DEAR AMY: I have been using drugs since age 14 and I am now dangerously close to 50. Being in a drug culture, I have tried every high there is, but currently I smoke marijuana every day.
I have wanted to quit since my early 20s but have been unable to. I sought professional help twice and was laughed away because "it is just pot." Let me tell you, Amy, there is a whole culture of us old hippies who just can't quit.
Once again I am resolving to quit, and I am thinking of attending a Narcotics Anonymous meeting locally. I am afraid I will once again be laughed out of the room because my drug addiction does not qualify as "real." I have struggled with this as much as anyone with any drug addiction.
Do you think it is like cigarettes, and I just need to suck it up and go cold turkey? Do I just need to be stronger? Or do you think this is a problem that could benefit from a program? I need to stop. — Toker
DEAR TOKER: Given that you have spent the great majority of your life addicted to and taking drugs daily (including during the time your brain was still developing), kicking your marijuana addiction will be challenging, but if I could drop confetti from the ceiling to celebrate your resolve, I would. Good for you!
I must admit I am unaware of the culture of recovery in which someone admitting to any addiction would be "laughed out of the room" if his addiction wasn't considered "real" or serious enough.
If this is really happening, then I suggest you need to prove to yourself that you have the strength to push through this, because you deserve to live as a sober person.
I suspect that the enormity of your long-term problem may be so overwhelming to you, and that when you find yourself in those chairs, you will fix upon any reason (real or perceived) to flee.
Please value your recovery enough to commit to a more professionally supportive approach. You may be able to find a low/no-cost addiction counselor through your local department of social services. One-on-one counseling, along with 12-step meetings, would be helpful.
DEAR AMY: I am a 57-year-old childless woman. At this stage of my life I feel terrible regret over not adopting a child when I couldn't have one of my own.
I know I have value in the world. Not having children has given me the time to do more charitable work for others.
My personal regret stems more from a sense of loneliness and a lack of joyful anticipation for the future. I have shared my regret with friends who have children. They have been wonderful in including me in their family celebrations so I feel a part of their lives.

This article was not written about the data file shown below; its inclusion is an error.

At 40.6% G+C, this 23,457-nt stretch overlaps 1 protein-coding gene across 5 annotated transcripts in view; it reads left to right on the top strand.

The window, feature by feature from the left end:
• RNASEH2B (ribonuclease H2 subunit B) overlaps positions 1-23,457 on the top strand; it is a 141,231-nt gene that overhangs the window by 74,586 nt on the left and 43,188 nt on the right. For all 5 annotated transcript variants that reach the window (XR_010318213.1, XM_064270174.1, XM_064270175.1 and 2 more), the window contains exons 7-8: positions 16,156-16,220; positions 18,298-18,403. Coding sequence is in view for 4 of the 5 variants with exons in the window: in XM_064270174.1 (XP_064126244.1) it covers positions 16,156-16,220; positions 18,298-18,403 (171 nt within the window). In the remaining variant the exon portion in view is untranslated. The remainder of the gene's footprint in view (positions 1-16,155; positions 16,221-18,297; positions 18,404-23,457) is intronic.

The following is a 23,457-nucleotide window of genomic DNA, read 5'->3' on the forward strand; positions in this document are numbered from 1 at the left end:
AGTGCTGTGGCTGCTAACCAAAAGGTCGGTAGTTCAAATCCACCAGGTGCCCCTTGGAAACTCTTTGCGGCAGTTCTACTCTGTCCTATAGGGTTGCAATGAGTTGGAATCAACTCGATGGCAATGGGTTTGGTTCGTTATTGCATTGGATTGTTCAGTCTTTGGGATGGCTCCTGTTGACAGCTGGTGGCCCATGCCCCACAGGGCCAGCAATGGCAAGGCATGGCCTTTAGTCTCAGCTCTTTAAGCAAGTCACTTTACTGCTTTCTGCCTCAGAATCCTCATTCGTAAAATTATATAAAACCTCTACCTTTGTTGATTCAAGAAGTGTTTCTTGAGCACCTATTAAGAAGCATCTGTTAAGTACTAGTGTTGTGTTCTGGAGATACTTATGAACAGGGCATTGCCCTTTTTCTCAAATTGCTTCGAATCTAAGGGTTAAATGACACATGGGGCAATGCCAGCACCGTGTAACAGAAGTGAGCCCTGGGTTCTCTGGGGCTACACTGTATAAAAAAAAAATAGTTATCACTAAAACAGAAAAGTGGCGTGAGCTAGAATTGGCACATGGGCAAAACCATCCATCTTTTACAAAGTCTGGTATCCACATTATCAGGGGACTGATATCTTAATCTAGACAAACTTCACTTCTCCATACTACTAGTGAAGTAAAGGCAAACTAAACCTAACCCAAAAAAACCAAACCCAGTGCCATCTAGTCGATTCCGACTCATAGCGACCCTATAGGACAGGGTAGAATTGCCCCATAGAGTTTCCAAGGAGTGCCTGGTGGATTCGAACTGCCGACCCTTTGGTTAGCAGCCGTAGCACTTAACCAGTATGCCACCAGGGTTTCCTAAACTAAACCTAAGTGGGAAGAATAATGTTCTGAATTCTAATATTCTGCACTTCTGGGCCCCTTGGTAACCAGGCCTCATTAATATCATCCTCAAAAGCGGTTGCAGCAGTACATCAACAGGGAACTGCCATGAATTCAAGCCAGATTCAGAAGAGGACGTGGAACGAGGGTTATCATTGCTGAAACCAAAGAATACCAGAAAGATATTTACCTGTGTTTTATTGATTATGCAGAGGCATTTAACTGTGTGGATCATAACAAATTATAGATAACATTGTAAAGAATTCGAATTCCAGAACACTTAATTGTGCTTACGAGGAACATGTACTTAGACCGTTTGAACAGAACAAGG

When I shared my regret over being childless with my mother, she told me that many of her friends never hear from their children regularly, and they are lonely as well as heartbroken.
Do you have insight into my situation? — Childless
DEAR CHILDLESS: You can mitigate your own regret and expand your capacities to share your life with children by becoming a foster parent.
This experience could change your life; it would definitely change the lives of children in your home.
If you live in New York state, the Fresh Air Fund might be the answer for you. Every summer, children from New York City attend camps and live with host families in the country for two weeks. This wonderful program has hosted 1.7 million children since its founding in 1877. To learn more, check freshair.org.
DEAR AMY: The last time you ran a letter from a couple who gave each other the "silent treatment," it sent me into an almost paralyzing emotional state.
I truly believe the tension and silence in my parents' home was oppressive and traumatic. I would never do this to a child. — Been There
DEAR BEEN THERE: Stepping away from an argument is one thing, but engaging in long bouts of silence is damaging for everyone.
(Send questions via e-mail to askamytribune.com or by mail to Ask Amy, Chicago Tribune, TT500, 435 N. Michigan Ave., Chicago, IL 60611. Amy Dickinson's memoir, "The Mighty Queens of Freeville: A Mother, a Daughter and the Town that Raised Them" (Hyperion), is available in bookstores.)